So I tend to resent members of government telling me, sometimes forcefully, that I owe other people, and I owe them exactly what the members of government tell me that I owe them. What especially galls me is when the government people have been telling me for years that the particular method of assistance they have fussed over, compromised on, tweaked in favor of one group or another, have hired hundreds of people to enact, enforce, administer, and oversee, is the ultimate, the only way of dealing with the issue of the moment. Especially when that method turns out, after years of existence, to leave us in the same, if not a worse, position, than when we started out down this path.
     Take, for example, the war on poverty. That war has been going on for more than a year or two, with what results? Since its inception, the war has progressed so well that now, almost half—half!—of Americans are deemed to be living in poverty, or near poverty!!!! For me, that raises more than a few questions.
     If half the people are living in poverty, or near poverty, how in the world can the other half have enough resources to lift them out of poverty? And even if they did have the resources, the present system of dealing with poverty can’t do it—how can dribbles of transfers of wealth, sufficient only to maintain a lifestyle, to subsist, possibly lift anyone anywhere? A life jacket only allows you to bob—it don’t lift squat. How can the situation possibly be worse now than it was at the beginning? And if it is, doing more of the same can’t possibly be the best possible solution.
     And let’s use some common sense. Look around you—does it look like almost half the people you know are living in poverty? When I think of poverty, I picture the starving, sickly hordes of sufferers, collecting their drinking water from miles away, or from the open sewers running past their hovels. Amazingly enough, most of those images come from other continents, not from down the road a piece. Access to television, cell phones, and rent-controlled apartments on my dime doesn’t fit my definition of poverty.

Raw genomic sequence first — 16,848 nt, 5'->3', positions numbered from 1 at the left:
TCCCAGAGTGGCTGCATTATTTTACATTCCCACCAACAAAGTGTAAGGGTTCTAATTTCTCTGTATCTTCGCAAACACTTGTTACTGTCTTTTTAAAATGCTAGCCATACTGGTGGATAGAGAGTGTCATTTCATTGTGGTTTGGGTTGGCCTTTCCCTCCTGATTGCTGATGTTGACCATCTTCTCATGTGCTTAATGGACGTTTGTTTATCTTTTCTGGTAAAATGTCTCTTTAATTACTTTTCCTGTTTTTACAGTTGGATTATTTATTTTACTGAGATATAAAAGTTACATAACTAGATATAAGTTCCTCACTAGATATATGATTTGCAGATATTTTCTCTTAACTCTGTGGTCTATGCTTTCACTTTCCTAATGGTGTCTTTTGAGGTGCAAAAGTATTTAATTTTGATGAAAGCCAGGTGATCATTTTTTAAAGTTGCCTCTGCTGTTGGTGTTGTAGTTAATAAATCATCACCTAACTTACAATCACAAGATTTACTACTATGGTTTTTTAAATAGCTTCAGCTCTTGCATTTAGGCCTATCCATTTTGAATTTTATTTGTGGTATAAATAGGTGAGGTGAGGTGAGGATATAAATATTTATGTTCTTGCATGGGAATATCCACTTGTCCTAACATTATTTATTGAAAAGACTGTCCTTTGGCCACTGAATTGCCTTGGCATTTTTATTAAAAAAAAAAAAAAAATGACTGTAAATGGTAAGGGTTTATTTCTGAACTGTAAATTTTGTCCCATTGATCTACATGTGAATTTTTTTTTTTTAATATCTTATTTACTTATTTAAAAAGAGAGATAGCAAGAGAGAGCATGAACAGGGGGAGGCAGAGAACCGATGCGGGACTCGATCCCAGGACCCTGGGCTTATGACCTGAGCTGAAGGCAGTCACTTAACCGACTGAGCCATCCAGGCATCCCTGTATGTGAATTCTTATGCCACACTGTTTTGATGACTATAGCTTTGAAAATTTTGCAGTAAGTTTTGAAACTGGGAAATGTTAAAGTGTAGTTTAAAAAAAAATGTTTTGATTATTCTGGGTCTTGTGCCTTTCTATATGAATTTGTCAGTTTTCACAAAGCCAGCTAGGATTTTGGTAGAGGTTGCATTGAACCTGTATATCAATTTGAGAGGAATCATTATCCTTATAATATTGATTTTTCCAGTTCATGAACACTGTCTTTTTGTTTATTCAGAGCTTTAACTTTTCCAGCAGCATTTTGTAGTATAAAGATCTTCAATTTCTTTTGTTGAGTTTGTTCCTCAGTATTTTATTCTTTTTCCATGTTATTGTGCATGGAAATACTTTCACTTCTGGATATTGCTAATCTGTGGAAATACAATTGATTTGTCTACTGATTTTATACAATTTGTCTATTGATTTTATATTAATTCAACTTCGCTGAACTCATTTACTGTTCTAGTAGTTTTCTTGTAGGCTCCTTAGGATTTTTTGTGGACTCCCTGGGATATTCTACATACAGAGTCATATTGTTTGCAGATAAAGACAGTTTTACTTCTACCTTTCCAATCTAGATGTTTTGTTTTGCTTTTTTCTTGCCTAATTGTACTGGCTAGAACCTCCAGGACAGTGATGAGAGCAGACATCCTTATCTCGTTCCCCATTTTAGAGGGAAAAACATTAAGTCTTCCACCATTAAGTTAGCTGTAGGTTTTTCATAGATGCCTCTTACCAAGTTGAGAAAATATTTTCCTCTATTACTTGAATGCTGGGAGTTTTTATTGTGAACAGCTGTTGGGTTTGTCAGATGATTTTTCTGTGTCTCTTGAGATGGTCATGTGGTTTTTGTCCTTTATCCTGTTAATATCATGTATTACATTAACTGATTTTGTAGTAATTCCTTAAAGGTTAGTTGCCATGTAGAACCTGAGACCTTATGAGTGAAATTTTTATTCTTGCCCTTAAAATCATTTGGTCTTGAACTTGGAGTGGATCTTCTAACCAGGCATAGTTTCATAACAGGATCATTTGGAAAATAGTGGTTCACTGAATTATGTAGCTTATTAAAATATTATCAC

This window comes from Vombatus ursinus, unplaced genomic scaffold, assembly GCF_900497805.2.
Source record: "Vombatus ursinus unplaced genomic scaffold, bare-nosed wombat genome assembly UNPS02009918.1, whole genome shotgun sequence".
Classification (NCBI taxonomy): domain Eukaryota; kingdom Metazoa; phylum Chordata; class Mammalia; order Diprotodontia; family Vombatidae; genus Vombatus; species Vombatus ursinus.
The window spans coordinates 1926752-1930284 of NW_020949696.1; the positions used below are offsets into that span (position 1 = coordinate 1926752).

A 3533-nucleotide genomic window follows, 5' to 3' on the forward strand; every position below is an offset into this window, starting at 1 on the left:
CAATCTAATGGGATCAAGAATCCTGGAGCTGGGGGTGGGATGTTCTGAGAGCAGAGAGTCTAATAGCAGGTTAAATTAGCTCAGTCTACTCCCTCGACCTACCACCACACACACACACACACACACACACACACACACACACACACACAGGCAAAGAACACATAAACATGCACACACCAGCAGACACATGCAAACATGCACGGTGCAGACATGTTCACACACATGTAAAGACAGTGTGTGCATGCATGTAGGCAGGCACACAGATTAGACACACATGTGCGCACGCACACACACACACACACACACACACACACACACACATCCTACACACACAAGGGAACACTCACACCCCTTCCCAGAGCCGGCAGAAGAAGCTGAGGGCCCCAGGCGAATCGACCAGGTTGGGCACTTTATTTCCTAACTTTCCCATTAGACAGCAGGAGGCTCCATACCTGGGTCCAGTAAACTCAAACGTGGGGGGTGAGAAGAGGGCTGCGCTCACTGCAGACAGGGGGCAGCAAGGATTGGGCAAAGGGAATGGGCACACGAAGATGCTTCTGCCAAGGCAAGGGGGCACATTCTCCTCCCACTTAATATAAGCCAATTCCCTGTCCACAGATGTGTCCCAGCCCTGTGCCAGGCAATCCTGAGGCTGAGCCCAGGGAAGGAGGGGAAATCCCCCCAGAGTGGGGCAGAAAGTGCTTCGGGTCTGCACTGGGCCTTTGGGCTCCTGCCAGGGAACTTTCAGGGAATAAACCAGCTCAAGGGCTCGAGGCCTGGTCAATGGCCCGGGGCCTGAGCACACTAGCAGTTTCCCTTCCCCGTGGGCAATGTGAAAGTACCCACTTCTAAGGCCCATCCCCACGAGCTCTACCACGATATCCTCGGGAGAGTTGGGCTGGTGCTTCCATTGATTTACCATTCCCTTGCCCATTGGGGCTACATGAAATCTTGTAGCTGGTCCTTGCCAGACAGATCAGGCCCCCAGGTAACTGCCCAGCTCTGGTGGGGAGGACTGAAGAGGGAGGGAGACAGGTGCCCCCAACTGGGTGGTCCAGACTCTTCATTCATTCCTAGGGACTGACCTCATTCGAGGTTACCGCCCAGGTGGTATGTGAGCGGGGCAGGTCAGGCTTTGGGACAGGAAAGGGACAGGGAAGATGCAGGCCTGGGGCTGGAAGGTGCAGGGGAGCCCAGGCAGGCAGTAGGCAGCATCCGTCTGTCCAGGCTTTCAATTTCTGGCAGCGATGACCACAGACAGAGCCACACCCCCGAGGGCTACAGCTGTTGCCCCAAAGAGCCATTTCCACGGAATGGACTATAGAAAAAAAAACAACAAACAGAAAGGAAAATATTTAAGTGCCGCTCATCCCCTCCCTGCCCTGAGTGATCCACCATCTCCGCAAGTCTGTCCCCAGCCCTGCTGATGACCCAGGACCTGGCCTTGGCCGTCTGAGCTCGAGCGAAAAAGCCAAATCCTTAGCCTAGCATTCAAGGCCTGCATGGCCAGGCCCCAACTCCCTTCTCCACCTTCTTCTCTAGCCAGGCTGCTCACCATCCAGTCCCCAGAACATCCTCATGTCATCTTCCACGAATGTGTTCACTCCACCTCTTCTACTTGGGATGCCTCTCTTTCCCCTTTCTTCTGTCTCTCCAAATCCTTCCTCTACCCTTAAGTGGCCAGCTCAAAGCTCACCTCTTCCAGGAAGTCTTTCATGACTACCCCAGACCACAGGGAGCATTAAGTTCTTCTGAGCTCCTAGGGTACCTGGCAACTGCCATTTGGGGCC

DSCN0507     All around the world we Americans are castigated for our out-of-proportion-to-our-population energy use. I don’t get so exercised about our use of energy, because our productivity is also way out of proportion. It is the poor-mouth, woe-is-everybody-but-me sanctimonious I-have-the-only-solution-because-I-am-the-only-one-who-cares posturing that gets my goat. I may or may not have the opinion that your problem of the week is the single most important item for my agenda, or that government holds the best method of funding it.  Plus, there are hundreds of government-philes who each have their own agendas, and thus their own top-of-the-list, to choose from. And if I don’t happen to believe that each of those agendas and each of those solutions is the only way to deal with the problem, I am branded as a racist people-hater. It can’t possibly be that I don’t agree with your concept of what to do, after all, it is the right thing to do!, so it must be the color of your skin or your method of speech that is eliciting my hesitation to endorse your wonderful idea. Lots of time and energy is spent demonizing people for not following the party line, whichever party may be doing the demonizing, instead of allowing citizens to actually accomplish what they want to accomplish, and support what causes they think are important, they way they feel is most effective.